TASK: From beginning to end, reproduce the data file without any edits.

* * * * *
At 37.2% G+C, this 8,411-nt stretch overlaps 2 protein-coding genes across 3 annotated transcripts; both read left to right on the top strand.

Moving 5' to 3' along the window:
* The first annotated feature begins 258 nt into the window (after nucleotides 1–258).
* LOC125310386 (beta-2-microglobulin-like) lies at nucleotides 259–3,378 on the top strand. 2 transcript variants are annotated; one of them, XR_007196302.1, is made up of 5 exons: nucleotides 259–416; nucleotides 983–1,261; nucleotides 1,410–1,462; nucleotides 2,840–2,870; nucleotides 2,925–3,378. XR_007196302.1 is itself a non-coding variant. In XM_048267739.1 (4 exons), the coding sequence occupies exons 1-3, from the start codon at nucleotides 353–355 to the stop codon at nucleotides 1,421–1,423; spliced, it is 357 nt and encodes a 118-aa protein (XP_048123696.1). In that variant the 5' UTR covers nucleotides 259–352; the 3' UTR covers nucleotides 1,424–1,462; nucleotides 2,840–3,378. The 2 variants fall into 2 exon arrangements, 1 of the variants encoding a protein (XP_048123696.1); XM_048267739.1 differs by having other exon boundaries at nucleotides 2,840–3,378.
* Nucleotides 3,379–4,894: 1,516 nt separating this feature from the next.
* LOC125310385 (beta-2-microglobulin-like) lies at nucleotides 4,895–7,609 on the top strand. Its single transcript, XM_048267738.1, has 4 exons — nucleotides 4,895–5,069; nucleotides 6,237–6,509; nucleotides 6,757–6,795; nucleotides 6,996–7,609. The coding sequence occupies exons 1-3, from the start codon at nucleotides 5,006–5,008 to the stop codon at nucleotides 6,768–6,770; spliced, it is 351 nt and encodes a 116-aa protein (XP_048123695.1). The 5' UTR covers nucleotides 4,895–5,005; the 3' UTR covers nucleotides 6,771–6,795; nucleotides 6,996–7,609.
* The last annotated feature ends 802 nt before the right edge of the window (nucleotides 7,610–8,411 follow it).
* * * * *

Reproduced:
At 37.2% G+C, this 8,411-nt stretch overlaps 2 protein-coding genes across 3 annotated transcripts; both read left to right on the top strand.

Moving 5' to 3' along the window:
* The first annotated feature begins 258 nt into the window (after nucleotides 1–258).
* LOC125310386 (beta-2-microglobulin-like) lies at nucleotides 259–3,378 on the top strand. 2 transcript variants are annotated; one of them, XR_007196302.1, is made up of 5 exons: nucleotides 259–416; nucleotides 983–1,261; nucleotides 1,410–1,462; nucleotides 2,840–2,870; nucleotides 2,925–3,378. XR_007196302.1 is itself a non-coding variant. In XM_048267739.1 (4 exons), the coding sequence occupies exons 1-3, from the start codon at nucleotides 353–355 to the stop codon at nucleotides 1,421–1,423; spliced, it is 357 nt and encodes a 118-aa protein (XP_048123696.1). In that variant the 5' UTR covers nucleotides 259–352; the 3' UTR covers nucleotides 1,424–1,462; nucleotides 2,840–3,378. The 2 variants fall into 2 exon arrangements, 1 of the variants encoding a protein (XP_048123696.1); XM_048267739.1 differs by having other exon boundaries at nucleotides 2,840–3,378.
* Nucleotides 3,379–4,894: 1,516 nt separating this feature from the next.
* LOC125310385 (beta-2-microglobulin-like) lies at nucleotides 4,895–7,609 on the top strand. Its single transcript, XM_048267738.1, has 4 exons — nucleotides 4,895–5,069; nucleotides 6,237–6,509; nucleotides 6,757–6,795; nucleotides 6,996–7,609. The coding sequence occupies exons 1-3, from the start codon at nucleotides 5,006–5,008 to the stop codon at nucleotides 6,768–6,770; spliced, it is 351 nt and encodes a 116-aa protein (XP_048123695.1). The 5' UTR covers nucleotides 4,895–5,005; the 3' UTR covers nucleotides 6,771–6,795; nucleotides 6,996–7,609.
* The last annotated feature ends 802 nt before the right edge of the window (nucleotides 7,610–8,411 follow it).